• Electrical Muscle Stimulation. This treatment modality can help relieve spasm and pain associated with sciatica and is commonly used in association with spinal decompression therapy.
  • Avoiding prolonged sitting and standing. Each person may react differently to sciatica, depending on which part of the nerve is irritated. Commonly, prolonged sitting will irritate the condition, so it is best to avoid prolonged sitting and standing until the condition resolves and avoid sitting in one spot for longer that an hour at a time.
  • Therapeutic exercise. It is best to avoid stretching or exercise until the inflammation of the nerve is resolved, otherwise you may be causing additional damage.

In some advanced cases, arthritic degeneration has developed in your low back, and this is causing compression of the sciatic nerve. This condition is commonly treated with muscle relaxers and in some cases a surgical consult.

How Sciatica Affects Your Quality of Life

Ben Weissenstein, 27, is an Internet entrepreneur who experienced sciatica over the course of three months during the launch of one of his businesses. The pain was enough to make him defer his business plans so that he could treat his pain. “I would have never thought that sitting in a chair, being on the phone, sending emails, or going to meetings would result in a really intense physical injury,” he says. “Leaning over your desk and doing that consistently adds up.”

Weissenstein shared about the difficulty of getting into a car and having to wear a back brace to contain the pain. For people like Weissenstein who live with sciatica, day-to-day activities that we usually don’t consider become among the most difficult to perform. Activities like driving, walking, standing, sitting at a desk and sleeping can cause intense pain.

Mariann Farrell, 67, was a music educator until two car accidents ended her career. “Horrible” sciatica pain left her bedridden for 18 months, while her husband was left to manage the family and run the household on his own. “I got very depressed, helpless and hopeless,” she recalls. “I thought, if I can lie in bed and be very quiet and still, the pain would go away.” Instead, her pain intensified. She finally decided to get out of bed, and she began living life again despite the pain.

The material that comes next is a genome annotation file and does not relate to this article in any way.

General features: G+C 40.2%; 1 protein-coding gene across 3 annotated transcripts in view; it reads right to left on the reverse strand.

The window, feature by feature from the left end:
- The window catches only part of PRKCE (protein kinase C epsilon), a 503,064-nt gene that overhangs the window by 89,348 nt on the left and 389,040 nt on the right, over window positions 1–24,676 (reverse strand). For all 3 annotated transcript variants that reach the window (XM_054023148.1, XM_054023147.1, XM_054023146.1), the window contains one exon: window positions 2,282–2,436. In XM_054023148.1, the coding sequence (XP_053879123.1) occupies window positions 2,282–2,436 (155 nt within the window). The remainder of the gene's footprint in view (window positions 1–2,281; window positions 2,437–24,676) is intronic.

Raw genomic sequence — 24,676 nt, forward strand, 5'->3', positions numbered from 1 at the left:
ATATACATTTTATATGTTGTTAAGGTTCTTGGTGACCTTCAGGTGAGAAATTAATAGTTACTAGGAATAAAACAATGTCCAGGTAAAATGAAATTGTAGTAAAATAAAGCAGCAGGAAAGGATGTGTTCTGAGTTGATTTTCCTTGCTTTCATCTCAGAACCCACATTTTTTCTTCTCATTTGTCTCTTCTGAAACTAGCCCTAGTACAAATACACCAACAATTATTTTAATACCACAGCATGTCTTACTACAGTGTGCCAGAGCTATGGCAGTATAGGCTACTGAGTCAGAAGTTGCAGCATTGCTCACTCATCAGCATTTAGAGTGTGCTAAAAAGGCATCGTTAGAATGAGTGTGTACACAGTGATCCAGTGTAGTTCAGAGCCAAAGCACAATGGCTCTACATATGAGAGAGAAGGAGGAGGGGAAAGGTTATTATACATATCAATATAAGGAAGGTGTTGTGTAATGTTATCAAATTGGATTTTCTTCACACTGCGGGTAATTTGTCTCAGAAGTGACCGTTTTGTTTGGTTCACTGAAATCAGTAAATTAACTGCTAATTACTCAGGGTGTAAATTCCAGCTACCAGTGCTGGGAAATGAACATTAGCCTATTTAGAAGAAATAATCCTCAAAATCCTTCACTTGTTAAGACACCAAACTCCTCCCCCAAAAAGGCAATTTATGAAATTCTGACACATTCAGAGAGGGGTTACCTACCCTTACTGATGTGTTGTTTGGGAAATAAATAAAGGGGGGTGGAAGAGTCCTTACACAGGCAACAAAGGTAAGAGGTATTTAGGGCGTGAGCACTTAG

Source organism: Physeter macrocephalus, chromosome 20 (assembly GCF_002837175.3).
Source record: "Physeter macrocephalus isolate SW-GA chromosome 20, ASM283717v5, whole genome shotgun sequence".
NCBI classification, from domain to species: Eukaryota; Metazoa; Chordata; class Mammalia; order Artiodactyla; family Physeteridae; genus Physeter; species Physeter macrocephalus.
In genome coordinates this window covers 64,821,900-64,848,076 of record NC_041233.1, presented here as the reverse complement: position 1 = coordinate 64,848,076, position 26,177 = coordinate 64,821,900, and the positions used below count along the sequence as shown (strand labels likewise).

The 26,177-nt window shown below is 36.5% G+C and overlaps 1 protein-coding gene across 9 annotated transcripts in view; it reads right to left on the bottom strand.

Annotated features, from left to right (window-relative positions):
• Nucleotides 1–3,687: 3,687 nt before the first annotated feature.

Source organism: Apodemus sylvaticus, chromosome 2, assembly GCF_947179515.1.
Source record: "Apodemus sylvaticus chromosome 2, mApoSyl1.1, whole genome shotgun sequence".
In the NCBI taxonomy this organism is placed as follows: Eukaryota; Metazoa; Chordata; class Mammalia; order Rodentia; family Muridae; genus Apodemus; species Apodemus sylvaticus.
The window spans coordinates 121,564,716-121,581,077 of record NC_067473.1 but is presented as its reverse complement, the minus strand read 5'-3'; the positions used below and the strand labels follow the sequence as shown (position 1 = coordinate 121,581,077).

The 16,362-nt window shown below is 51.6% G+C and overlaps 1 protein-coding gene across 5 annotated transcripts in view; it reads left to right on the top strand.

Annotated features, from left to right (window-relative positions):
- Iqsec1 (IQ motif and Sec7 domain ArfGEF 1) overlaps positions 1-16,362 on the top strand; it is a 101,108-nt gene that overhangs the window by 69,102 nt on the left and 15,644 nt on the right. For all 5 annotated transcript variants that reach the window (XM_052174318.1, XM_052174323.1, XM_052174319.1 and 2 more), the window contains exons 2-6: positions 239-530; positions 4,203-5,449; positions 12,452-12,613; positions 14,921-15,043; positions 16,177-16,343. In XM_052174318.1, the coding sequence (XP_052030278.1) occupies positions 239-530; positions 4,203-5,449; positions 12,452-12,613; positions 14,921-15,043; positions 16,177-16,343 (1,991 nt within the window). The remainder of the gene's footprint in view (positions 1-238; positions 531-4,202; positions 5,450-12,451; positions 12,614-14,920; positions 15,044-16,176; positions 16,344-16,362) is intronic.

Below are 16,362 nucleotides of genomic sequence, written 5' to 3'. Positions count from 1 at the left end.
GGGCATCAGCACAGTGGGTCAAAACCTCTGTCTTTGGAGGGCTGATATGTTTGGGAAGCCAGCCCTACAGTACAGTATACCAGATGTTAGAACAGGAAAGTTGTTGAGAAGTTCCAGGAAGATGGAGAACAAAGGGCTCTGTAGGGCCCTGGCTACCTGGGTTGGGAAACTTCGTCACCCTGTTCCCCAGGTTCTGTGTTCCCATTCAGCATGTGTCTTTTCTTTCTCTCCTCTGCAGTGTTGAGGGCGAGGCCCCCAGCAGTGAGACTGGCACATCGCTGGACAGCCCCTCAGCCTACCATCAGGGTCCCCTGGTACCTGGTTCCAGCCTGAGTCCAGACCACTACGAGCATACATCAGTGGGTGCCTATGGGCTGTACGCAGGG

Robin Hamill-Ruth, an anesthesiologist, pain management specialist, and president of the American Board of Pain Medicine, says, "Once a person identifies how they can be a person who lives with chronic pain, and still have a quality of life and still be a person, they tend to do much better." As was the case on Weissenstein and Farrell. Once they took action—Weissenstin chose physical therapy and Farrell chose refocusing her energy—they felt more in control of their pain as opposed to their pain being in control of them.

Updated: June 5, 2021

Information provided within this article is for educational purposes and is not a substitute for medical advice. Those seeking specific medical advice should consult his or her doctor or surgeon. If you need to consult with a specialist, you may be able find a health care provider in our Specialist Finder. SpineNation does not endorse treatments, procedures, products or physicians.

Contributors and Experts

Dr. Allen Conrad, BS,DC,CSCS is a Doctor of Chiropractic and a Certified Strength and Conditioning Specialist through the National Strength and Conditioning Association (NSCA).